Hundreds gather in Queen’s Park to protest sexual assault

BY ASHA SWANN

On Dec. 2, hundreds of people gathered in Toronto’s Queen’s Park to protest sexual harassment and assault. The #MeToo March was inspired by the recently viral online hashtag, where people used the tag to publicly post that they had experienced sexual harassment or assault.

Protestors march along University Ave. (Photos by Asha Swann/SheridanSun)

“I’m a survivor of sexual assault, sexual abuse, sexual violence,” said Alathea Caroline, one of the march co-organizers. “This process has pushed me to accept all these parts of myself and to embrace them and force me to confront the fear and step out of it.”

The march began in Queen’s Park with speakers sharing their stories. Many people said that the event gave them hope for change.

“It’s scary to be honest about who we are, where we come from, our experiences,” said Caroline. “I hope that this is momentum for the future for my daughter.”

Others agreed, saying changes need to be made.

“We should stop excusing behaviours that we’ve normalized that contribute to a very toxic culture,” said Alice, left.

Many people in attendance used the march as a chance to speak out about the abuse they endured and how important it was to have someone support them.

Jill Andrew speaks out to the crowd about being sexually abused as a child.

“I lost my innocence, I lost my laughter, I lost my safety…I lost my body,” said Jill Andrew, who was sexually abused by a family member at the age of seven. “Something happened to me the day I told my mother and it is the sole reason I am alive today…She believed me. My mother believed every single word I said. She allowed me to yell, to scream. I learned how not to hate my body.”

Andrew later went on to co-found Body Confidence Canada, an organization that supports body diversity and inclusion. She also spoke about how bystanders play a role in ending sexual abuse as well.

“To the men in our lives, we need you to stand up and say ‘Goddammit, I’m standing with you,” she said.

For some, the march was a chance to dispel myths about sexual assault, saying it’s about the ability to control someone, not whether or not they are attracted to the person.

Nicole Tanguay speaks about the of the myths of sexual assault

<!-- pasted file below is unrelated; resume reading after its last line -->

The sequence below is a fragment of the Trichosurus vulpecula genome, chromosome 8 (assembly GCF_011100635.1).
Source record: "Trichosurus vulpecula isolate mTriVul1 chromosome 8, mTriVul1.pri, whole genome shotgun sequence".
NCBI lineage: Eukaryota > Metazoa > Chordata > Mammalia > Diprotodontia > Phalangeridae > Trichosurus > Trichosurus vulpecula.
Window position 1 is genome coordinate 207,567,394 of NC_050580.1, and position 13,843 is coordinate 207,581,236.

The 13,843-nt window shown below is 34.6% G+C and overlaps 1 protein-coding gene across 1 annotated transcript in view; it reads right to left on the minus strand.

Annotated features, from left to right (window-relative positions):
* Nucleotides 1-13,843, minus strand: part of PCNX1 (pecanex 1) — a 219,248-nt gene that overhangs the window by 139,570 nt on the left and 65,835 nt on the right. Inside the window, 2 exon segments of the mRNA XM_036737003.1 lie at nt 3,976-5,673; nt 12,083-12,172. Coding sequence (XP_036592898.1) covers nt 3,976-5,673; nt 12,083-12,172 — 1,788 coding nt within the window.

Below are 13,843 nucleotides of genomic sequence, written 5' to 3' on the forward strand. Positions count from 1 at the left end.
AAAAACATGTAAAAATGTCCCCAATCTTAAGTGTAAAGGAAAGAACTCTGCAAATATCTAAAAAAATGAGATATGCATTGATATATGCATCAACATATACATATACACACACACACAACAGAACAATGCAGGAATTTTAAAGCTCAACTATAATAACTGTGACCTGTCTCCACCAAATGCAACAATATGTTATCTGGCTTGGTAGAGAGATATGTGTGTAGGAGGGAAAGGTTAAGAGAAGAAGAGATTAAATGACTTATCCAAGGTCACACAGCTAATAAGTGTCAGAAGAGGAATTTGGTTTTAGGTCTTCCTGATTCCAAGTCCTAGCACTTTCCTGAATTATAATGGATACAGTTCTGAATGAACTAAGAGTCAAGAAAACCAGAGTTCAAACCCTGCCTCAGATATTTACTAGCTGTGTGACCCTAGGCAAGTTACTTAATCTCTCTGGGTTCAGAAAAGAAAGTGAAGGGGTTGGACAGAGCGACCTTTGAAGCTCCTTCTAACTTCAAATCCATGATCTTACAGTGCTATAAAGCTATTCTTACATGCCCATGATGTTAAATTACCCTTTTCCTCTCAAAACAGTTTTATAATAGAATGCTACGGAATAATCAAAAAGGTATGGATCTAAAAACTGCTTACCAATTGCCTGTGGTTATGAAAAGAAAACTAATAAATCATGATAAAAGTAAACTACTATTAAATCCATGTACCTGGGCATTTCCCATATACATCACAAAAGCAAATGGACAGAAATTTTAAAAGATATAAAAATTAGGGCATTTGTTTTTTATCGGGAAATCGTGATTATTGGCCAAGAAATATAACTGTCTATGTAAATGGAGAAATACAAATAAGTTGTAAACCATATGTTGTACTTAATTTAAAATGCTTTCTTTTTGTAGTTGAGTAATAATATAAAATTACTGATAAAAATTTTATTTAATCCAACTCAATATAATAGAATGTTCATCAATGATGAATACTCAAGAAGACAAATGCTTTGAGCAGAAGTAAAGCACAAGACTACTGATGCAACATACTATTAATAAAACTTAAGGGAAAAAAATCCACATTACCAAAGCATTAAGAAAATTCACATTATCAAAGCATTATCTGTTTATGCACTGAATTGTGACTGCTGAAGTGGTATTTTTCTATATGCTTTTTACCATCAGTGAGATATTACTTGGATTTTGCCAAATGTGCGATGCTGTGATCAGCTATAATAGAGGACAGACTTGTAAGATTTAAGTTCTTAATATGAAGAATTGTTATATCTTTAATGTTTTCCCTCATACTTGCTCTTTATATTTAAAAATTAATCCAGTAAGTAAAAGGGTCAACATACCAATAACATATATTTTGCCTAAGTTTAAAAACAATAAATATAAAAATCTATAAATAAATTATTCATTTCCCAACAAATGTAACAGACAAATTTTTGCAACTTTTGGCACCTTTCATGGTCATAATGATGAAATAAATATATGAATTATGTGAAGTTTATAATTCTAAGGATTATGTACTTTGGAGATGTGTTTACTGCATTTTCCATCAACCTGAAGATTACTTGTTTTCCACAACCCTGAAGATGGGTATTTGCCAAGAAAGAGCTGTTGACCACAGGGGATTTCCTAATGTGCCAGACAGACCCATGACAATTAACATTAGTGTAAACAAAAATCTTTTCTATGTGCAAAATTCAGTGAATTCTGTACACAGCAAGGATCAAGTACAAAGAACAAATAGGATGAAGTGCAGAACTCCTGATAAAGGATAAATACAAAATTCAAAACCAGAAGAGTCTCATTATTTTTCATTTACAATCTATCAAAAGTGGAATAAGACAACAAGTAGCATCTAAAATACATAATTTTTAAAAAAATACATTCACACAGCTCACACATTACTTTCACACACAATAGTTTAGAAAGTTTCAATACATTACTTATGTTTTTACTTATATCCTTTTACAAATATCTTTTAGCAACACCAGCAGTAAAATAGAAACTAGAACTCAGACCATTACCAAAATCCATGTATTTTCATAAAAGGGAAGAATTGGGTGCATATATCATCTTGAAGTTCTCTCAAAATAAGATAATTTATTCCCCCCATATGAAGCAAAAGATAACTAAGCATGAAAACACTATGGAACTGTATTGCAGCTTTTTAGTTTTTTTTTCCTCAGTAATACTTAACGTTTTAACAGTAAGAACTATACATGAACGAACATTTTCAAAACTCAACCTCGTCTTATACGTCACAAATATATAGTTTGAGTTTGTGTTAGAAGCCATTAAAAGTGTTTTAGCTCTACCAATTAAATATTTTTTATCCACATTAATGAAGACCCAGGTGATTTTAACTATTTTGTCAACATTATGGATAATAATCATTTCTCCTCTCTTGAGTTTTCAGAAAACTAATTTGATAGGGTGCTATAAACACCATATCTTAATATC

“I grew up being butch. When I was little, everyone thought I was a boy,” said Nicole Tanguay, a survivor and Indigenous rights activist for over 25 years. “I thought that would actually keep me safe, and it didn’t. It’s not about sex, it’s not about love, it’s about control.”  

Also in attendance at the march was Kristyn Wong-Tam, a second-term Toronto city councillor. She spoke about using her position in government to support victims.

City Councillor Kristyn Wong-Tam announces her solidarity with survivors

“As we think about violence and the perpetrators of violence, let us not forget the institutions, governments that sanctioned violence when we know we could do better,” said Wong-Tam. “We have a responsibility at City Hall to make sure you are supported. There are too many people who have experienced violence.”

Since #MeToo went viral, the Toronto Rape Crisis Center has been “flooded” by calls from survivors seeking support.

The march went around Queen’s Park Crescent, south on University Ave. toward Queen Street, and then east toward Nathan Phillips Square, where it concluded right next to the outdoor skating rink.

For those seeking assistance, the Toronto Rape Crisis Centre can be reached at its 24-hour hotline, 416-597-8808

About Asha Swann 2 Articles

20 year old journalism student writing about music, arts and culture. Also interested in food, politics, and the colour green. Find me on Twitter @swannasha and Instagram @ashaswann

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